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Peters playing bigger role for MSU men

 

Brett Hudson

 

 

STARKVILLE -- Lamar Peters was as much of a guaranteed starter as there could be for the Mississippi State men's basketball team after its first three games. He was averaging 12.3 points per game on 38 percent shooting and 4.6 assists per game. 

 

Then came his three-game suspension for a violation of team rules. He hadn't started since; that changed Tuesday. 

 

Peters got his first start in 14 games in MSU's loss to Kentucky. His reinsertion into the lineup gives MSU a different dynamic as the Bulldogs host Missouri (13-7, 3-4 Southeastern Conference) 7:30 p.m. Saturday (SEC Network). 

 

Peters filled into the starting spot that previously belonged to sophomore guard and Starkville native Tyson Carter, but MSU coach Ben Howland said the move had more to do with the former than the latter. 

 

"It's something I thought would be good for us in terms of running the offense and Lamar's been playing really well, it's nothing Tyson hasn't been doing," Howland said on the SEC teleconference Thursday. "Lamar's been an effective point guard when he's been in there. 

 

"We got off to a good start, we had the lead, up 15-10, and he made some smart decisions in transition. I was pleased with his play." 

 

Peters responded to being returned to the starting lineup with nine points, five assists, a steal and just two turnovers in a season high 33 minutes. It was the continuation of a better streak of games for Peters: he shot 32 percent from the field in his first three SEC games but has shot 41.4 percent (17-41) in his last four, and has done so while taking two shots per game more from the first three to the last four.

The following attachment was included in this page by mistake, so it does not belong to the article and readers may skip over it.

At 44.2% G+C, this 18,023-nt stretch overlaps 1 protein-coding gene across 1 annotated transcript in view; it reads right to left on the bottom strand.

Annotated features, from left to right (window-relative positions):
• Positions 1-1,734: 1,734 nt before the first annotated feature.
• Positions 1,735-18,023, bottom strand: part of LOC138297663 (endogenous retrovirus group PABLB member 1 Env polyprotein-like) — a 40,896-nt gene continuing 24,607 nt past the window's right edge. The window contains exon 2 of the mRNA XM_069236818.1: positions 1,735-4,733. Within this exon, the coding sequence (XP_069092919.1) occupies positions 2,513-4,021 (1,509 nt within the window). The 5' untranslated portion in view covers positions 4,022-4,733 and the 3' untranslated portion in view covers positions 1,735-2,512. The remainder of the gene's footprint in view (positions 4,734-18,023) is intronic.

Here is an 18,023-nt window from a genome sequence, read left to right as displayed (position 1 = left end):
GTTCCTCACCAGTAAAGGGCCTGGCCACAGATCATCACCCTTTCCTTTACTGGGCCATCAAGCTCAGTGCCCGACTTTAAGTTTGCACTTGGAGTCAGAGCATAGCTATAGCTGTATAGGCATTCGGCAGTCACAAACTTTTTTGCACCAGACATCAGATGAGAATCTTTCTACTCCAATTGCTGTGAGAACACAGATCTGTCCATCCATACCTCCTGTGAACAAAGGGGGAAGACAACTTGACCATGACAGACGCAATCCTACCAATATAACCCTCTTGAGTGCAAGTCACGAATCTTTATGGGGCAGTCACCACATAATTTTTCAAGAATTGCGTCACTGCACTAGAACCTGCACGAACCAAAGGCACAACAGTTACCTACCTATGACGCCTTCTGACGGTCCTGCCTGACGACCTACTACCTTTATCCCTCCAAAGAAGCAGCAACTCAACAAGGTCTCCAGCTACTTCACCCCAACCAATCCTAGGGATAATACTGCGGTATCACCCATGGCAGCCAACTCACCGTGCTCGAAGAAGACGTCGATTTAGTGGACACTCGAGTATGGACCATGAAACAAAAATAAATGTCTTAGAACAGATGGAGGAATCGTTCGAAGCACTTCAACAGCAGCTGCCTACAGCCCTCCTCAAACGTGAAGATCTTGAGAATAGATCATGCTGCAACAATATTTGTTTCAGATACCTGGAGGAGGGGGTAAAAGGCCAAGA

Peters also went from two steals in his first three SEC games to eight in his last while improving his 3-point shooting percentage from 20 percent in the first three to 35 over his last four. None of it is lost on his competition. 

 

"I think the thing that comes to mind when you watch him is speed and toughness," Missouri coach Cuonzo Martin said on the SEC teleconference. "He gets the ball, he wants to get the ball on the floor and he looks comfortable doing it. I think he has the attributes for that position, directing traffic and putting guys in position to make plays. He's tough to go against." 

 

The bigger result of the move is increased minutes for the backcourt trio of Peters with the Weatherspoon brothers, junior guard Quinndary and freshman guard Nick. They are the top three on the team in assists and three of the top four in steals, two of many reasons why Howland wanted to see them together more. 

 

"They can all handle the ball and they all do a good job of being able to penetrate and make plays out to the perimeter along with finishing," Howland said. "Defensively, it's a real good group because we're able to pressure the ball and do a good job of trying to create havoc with our defense thanks to the quickness and strength all three of those guys display." 

 

If all goes well, more of that trio could be a much needed spark for MSU and its four consecutive losses to teams ranked in the top 60 by Ken Pomeroy's advanced numbers (Missouri ranks 46th.) 

 

"It's been two tough road games where we've had a chance to win but couldn't quite get over the hump," Howland said, "and now we're hoping to get back home here and get some momentum against a really good Missouri team." 

 

Follow Dispatch sports writer Brett Hudson on Twitter @Brett_Hudson

 

 

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